Investigation of sliced body volume (SBV) as respiratory surrogate.

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The purpose of this study was to evaluate the sliced body volume (SBV) as a respiratory surrogate by comparing with the real-time position management (RPM) in phantom and patient cases. Using the SBV surrogate, breathing signals were extracted from unsorted 4D CT images of a motion phantom and 31 cancer patients (17 lung cancers, 14 abdominal cancers) and were compared to those clinically acquired using the RPM system. Correlation coefficient (R), phase difference (D), and absolute phase difference (D(A)) between the SBV-derived breathing signal and the RPM signal were calculated. 4D CT reconstructed based on the SBV surrogate (4D CT(SBV)) were compared to those clinically generated based on RPM (4D CT(RPM)). Image quality of the 4D CT were scored (S(SBV) and S(RPM), respectively) from 1 to 5 (1 is the best) by experienced evaluators. The comparisons were performed for all patients, and for the lung cancer patients and the abdominal cancer patients separately. RPM box position (P), breathing period (T), amplitude (A), period variability (V(T)), amplitude variability (V(A)), and space-dependent phase shift (F) were determined and correlated to S(SBV). The phantom study showed excellent match between the SBV-derived breathing signal and the RPM signal (R = 0.99, D= -3.0%, D(A) = 4.5%). In the patient study, the mean (± standard deviation (SD)) R, D, D(A), T, V(T), A, V(A), and F were 0.92 (± 0.05), -3.3% (± 7.5%), 11.4% (± 4.6%), 3.6 (± 0.8) s, 0.19 (± 0.10), 6.6 (± 2.8) mm, 0.20 (± 0.08), and 0.40 (± 0.18) s, respectively. Significant differences in R and D(A) (p = 0.04 and 0.001, respectively) were found between the lung cancer patients and the abdominal cancer patients. 4D CT(RPM) slightly outperformed 4D CT(SBV): the mean (± SD) S(RPM) and S(SBV) were 2.6 (± 0.6) and 2.9 (± 0.8), respectively, for all patients, 2.5 (± 0.6) and 3.1 (± 0.8), respectively, for the lung cancer patients, and 2.6 (± 0.7) and 2.8 (± 0.9), respectively, for the abdominal cancer patients. The difference between S(RPM) and S(SBV) was insignificant for the abdominal patients (p = 0.59). F correlated moderately with S(SBV) (r = 0.72). The correlation between SBV-derived breathing signal and RPM signal varied between patients and was significantly better in the abdomen than in the thorax. Space-dependent phase shift is a limiting factor of the accuracy of the SBV surrogate.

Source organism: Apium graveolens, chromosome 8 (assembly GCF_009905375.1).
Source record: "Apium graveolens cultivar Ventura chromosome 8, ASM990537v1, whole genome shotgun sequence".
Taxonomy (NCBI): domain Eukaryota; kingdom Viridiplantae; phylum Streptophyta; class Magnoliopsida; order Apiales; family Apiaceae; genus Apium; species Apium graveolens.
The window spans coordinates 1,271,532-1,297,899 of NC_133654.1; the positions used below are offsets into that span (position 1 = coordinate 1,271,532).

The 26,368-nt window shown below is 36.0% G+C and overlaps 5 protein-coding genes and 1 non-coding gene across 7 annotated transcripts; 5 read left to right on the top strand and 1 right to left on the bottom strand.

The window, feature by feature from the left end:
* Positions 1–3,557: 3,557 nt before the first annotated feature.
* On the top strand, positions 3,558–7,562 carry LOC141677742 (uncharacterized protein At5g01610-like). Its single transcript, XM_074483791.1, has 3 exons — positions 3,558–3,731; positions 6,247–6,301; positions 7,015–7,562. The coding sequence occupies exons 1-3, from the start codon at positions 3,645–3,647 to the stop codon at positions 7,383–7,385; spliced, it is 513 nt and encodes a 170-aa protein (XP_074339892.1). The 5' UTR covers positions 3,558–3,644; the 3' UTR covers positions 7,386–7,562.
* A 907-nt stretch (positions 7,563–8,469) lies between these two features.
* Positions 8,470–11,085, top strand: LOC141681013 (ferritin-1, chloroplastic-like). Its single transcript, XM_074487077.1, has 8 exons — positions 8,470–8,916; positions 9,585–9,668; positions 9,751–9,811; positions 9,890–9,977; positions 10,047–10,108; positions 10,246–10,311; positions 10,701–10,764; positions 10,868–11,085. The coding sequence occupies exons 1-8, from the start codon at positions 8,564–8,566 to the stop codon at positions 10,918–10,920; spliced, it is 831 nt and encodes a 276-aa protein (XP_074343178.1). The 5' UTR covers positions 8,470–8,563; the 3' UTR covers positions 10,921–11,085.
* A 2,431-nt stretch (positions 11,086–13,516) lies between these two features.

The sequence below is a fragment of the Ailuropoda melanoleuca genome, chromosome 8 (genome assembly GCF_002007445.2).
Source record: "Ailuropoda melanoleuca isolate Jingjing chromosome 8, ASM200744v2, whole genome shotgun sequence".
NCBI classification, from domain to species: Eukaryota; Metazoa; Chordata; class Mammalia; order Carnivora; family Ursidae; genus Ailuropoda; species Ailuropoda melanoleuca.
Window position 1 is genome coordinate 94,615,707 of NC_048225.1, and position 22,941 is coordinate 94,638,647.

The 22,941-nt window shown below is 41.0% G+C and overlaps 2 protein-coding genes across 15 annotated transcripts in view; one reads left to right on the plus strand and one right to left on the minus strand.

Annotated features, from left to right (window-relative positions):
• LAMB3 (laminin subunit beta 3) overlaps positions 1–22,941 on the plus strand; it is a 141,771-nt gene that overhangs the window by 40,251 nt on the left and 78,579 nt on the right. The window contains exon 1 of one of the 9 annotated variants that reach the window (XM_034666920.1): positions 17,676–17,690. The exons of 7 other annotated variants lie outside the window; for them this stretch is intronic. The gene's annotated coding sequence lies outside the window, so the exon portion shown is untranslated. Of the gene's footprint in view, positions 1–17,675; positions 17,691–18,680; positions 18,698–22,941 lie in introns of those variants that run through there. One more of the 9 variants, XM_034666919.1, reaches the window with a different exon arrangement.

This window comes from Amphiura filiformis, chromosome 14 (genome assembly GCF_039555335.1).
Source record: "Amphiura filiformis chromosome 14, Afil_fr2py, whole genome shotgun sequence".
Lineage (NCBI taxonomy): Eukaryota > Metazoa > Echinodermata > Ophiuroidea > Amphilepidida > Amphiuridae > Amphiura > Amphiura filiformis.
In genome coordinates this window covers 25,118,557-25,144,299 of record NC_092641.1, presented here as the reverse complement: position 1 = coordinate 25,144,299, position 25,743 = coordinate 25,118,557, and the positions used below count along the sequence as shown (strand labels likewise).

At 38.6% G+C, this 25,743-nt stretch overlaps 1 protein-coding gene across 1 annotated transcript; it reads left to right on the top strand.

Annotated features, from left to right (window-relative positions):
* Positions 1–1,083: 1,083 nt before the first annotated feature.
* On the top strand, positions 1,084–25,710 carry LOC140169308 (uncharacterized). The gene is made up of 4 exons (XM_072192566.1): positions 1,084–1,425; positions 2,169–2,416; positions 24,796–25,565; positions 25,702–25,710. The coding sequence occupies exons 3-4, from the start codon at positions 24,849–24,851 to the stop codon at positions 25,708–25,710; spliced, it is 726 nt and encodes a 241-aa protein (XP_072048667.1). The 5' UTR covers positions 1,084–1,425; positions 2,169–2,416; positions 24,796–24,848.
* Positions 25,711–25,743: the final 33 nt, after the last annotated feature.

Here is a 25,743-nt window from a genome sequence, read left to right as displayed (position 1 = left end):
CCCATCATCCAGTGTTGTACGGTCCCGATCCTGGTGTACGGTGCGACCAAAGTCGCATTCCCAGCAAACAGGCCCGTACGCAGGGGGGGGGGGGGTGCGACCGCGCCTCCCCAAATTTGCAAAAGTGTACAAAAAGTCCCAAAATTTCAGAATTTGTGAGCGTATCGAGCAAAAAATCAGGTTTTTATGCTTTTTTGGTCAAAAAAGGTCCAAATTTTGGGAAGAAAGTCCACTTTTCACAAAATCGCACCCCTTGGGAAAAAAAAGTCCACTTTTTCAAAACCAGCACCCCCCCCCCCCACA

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Cai, Jing, Zheng Chang, Jennifer O'Daniel, Sua Yoo, Hong Ge, Christopher Kelsey and Fang-Fang Yin (2013). Investigation of sliced body volume (SBV) as respiratory surrogate. Journal of applied clinical medical physics, 14(1). p. 3987. 10.1120/jacmp.v14i1.3987 Retrieved from

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Jing Cai

Adjunct Associate Professor in the Radiation Oncology

Image-guided Radiation Therapy (IGRT), Magnetic Resonance Imaging (MRI), Tumor Motion Management, Four-Dimensional Radiation Therapy (4DRT), Stereotatic-Body Radiation Therapy (SBRT), Brachytherapy, Treatment Planning, Lung Cancer, Liver Cancer, Cervical Cancer.


Zheng Chang

Professor of Radiation Oncology

Dr. Chang's research interests include radiation therapy treatment assessment using MR quantitative imaging, image guided radiation therapy (IGRT), fast MR imaging using parallel imaging and strategic phase encoding, and motion management for IGRT.


Jennifer Colleen O'Daniel

Assistant Professor of Radiation Oncology

Adaptive radiotherapy
2D and 3D patient-specific quality assurance techniques


Sua Yoo

Associate Professor of Radiation Oncology

Patient positioning verification for radiation therapy using OBI/CBCT; Treatment planning for breast cancer radiotherapy;


Christopher Ryan Kelsey

Professor of Radiation Oncology

I specialize in the treatment of hematologic and thoracic malignancies. I have a special research interest in optimizing radiation therapy in lymphomas and leukemias, particularly consolidation radiation therapy in diffuse large B-cell lymphoma and total body irradiation in the setting of allogeneic stem cell transplantation. Other academic interests include cardiac toxicity after radiation therapy for lung cancer and optimizing stereotactic body radiation therapy for stage I non-small cell lung cancer.

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